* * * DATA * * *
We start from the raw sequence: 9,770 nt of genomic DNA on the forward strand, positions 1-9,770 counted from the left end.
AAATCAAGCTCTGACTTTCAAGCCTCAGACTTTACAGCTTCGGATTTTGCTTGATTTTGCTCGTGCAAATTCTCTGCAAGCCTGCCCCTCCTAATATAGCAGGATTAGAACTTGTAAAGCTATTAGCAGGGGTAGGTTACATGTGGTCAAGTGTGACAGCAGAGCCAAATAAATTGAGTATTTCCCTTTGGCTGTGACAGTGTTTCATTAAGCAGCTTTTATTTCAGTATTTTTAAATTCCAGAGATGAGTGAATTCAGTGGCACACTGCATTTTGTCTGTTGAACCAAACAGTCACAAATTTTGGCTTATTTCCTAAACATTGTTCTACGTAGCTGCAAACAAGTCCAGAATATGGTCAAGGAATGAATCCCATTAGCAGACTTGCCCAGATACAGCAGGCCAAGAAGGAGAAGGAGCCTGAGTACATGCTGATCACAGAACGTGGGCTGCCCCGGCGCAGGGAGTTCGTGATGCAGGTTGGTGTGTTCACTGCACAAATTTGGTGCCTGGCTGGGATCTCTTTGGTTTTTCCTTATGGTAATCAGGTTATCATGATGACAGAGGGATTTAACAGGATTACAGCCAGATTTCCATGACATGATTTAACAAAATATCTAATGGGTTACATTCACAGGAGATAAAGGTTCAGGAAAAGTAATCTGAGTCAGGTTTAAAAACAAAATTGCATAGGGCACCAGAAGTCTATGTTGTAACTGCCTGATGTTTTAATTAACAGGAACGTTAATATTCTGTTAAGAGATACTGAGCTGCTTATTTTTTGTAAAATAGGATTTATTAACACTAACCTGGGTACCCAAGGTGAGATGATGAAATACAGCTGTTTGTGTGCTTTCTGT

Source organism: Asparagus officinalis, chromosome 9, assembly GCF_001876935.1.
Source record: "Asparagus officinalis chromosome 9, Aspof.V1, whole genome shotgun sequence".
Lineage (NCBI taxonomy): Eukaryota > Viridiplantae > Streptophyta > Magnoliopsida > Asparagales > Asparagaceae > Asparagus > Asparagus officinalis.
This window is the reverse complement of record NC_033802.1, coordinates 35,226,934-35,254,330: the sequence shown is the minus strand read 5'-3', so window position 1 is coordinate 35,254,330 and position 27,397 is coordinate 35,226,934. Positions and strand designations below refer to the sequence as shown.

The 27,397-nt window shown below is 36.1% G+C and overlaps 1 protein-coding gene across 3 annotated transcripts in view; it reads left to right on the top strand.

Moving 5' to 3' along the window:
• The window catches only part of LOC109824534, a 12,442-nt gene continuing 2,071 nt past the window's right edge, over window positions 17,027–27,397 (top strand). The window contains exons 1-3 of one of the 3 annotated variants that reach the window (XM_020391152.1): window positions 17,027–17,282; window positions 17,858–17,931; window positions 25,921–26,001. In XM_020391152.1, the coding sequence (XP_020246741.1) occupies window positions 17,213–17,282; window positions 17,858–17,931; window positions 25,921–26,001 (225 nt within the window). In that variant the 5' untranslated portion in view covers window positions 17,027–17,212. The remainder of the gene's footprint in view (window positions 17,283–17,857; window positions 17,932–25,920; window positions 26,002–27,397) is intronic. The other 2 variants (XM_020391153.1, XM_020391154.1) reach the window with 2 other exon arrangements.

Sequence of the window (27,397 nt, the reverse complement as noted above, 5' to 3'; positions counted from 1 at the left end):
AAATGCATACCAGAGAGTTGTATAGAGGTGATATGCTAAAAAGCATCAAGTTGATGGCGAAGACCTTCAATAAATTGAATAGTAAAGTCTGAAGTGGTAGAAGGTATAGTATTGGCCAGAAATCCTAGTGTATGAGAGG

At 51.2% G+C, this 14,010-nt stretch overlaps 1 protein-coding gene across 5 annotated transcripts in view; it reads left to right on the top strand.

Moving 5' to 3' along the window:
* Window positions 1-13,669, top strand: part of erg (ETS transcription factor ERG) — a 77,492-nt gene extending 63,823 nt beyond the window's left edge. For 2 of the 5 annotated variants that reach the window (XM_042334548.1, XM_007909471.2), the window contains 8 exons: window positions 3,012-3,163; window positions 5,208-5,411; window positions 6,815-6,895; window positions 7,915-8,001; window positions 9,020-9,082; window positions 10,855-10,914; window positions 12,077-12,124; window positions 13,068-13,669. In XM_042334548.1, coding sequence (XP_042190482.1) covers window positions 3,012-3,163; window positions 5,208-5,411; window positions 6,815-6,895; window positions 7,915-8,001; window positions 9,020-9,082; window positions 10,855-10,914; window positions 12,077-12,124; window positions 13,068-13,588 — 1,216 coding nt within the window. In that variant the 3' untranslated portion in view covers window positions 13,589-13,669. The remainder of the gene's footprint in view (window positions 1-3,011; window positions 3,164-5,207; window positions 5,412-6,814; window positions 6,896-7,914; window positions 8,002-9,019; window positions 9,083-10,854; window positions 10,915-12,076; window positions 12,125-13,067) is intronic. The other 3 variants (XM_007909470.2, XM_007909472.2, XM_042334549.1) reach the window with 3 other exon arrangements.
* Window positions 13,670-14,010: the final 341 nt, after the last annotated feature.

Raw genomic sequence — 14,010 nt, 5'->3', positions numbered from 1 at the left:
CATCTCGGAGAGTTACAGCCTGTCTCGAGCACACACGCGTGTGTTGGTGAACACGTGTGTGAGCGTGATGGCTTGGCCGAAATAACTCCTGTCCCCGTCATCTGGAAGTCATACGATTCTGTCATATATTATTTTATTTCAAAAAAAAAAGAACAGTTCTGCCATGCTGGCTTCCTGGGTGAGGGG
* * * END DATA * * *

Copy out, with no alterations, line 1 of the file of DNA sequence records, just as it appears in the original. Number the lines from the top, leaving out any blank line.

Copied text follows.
We start from the raw sequence: 9,770 nt of genomic DNA on the forward strand, positions 1-9,770 counted from the left end.